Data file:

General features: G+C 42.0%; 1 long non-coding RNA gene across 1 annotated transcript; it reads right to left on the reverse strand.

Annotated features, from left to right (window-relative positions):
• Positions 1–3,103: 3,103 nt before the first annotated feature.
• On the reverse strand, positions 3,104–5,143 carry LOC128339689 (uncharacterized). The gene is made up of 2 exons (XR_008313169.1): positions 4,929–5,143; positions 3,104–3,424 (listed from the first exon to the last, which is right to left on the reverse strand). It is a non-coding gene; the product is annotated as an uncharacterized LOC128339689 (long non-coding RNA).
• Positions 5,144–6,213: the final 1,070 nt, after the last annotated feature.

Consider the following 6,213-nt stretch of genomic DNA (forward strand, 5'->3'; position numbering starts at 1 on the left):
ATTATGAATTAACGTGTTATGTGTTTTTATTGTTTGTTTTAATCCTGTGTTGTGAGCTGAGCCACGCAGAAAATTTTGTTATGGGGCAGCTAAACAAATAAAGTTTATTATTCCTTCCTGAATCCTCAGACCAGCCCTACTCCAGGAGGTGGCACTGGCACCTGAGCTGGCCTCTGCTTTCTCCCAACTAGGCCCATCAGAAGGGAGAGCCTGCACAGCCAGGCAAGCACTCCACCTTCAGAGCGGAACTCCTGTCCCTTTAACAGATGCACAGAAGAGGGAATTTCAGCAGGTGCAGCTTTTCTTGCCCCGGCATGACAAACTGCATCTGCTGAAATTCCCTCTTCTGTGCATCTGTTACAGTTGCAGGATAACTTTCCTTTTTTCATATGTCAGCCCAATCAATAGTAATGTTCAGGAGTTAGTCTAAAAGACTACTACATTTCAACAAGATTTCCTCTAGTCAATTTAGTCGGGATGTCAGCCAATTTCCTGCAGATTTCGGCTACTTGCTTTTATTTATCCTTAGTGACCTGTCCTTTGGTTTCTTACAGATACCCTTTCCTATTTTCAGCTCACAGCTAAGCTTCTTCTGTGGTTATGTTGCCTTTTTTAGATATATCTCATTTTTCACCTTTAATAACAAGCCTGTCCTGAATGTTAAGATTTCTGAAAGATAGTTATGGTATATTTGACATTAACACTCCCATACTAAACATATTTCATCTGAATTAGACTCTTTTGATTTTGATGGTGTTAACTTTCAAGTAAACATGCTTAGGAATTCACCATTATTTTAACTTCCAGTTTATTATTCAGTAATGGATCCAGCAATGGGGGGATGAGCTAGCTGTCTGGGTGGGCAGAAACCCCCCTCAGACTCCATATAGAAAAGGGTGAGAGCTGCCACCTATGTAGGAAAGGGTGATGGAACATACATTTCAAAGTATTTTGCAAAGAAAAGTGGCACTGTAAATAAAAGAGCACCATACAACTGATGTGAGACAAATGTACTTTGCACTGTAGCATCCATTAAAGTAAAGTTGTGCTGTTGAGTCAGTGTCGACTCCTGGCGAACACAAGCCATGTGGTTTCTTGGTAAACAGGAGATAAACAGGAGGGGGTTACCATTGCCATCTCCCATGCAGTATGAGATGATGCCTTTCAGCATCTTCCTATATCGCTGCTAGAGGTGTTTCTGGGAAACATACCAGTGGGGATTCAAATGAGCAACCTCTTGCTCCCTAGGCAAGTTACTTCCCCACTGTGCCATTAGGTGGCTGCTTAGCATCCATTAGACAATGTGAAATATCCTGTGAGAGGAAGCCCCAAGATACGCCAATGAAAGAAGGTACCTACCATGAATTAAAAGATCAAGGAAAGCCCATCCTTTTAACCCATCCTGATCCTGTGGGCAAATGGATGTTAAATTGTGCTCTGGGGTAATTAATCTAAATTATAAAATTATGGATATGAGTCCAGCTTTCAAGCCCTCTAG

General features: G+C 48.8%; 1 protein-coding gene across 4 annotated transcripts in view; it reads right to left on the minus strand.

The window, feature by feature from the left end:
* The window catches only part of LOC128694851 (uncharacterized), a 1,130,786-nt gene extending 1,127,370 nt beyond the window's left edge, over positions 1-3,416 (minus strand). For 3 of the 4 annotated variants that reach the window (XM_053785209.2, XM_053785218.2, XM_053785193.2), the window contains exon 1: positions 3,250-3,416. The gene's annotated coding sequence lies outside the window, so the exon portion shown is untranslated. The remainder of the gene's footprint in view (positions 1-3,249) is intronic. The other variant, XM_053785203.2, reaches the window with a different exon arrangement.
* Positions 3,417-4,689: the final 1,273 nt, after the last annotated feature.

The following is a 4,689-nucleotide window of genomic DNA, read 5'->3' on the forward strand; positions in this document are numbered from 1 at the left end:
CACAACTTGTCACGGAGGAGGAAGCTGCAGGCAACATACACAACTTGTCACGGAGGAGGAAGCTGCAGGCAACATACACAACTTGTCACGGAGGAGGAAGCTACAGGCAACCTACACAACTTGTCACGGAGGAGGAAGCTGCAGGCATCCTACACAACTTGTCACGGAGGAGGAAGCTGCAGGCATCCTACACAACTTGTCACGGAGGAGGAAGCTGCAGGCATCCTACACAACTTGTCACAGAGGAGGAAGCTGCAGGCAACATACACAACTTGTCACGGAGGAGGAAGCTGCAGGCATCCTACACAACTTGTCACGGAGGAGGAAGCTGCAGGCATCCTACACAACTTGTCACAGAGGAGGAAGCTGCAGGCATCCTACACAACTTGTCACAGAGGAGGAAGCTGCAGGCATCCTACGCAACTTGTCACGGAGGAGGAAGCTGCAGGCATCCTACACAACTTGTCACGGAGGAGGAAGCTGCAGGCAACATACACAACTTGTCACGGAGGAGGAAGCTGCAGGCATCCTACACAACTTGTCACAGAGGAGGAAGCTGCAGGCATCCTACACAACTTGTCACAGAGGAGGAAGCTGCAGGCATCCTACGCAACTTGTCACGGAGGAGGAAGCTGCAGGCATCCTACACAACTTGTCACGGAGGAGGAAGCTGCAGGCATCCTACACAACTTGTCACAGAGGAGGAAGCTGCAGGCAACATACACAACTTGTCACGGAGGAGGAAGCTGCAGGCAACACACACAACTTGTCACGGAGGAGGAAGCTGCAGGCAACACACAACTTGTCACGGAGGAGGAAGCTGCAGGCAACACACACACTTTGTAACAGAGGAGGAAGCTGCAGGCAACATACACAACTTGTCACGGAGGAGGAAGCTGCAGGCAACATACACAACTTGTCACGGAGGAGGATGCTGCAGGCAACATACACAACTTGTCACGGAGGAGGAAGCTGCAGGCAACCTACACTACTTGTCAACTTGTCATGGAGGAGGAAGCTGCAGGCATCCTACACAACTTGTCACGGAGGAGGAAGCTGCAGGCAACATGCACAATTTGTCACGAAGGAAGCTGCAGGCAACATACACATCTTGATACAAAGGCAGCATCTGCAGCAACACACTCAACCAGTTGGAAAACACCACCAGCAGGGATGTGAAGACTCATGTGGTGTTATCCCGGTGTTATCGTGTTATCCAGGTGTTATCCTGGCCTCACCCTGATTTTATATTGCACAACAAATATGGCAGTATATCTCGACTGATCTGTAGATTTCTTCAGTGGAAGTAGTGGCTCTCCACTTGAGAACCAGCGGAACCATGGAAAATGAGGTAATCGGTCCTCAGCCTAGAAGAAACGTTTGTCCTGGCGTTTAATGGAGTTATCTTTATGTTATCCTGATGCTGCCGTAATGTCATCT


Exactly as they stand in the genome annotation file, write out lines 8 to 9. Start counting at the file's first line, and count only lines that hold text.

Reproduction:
General features: G+C 48.8%; 1 protein-coding gene across 4 annotated transcripts in view; it reads right to left on the minus strand.

The window, feature by feature from the left end: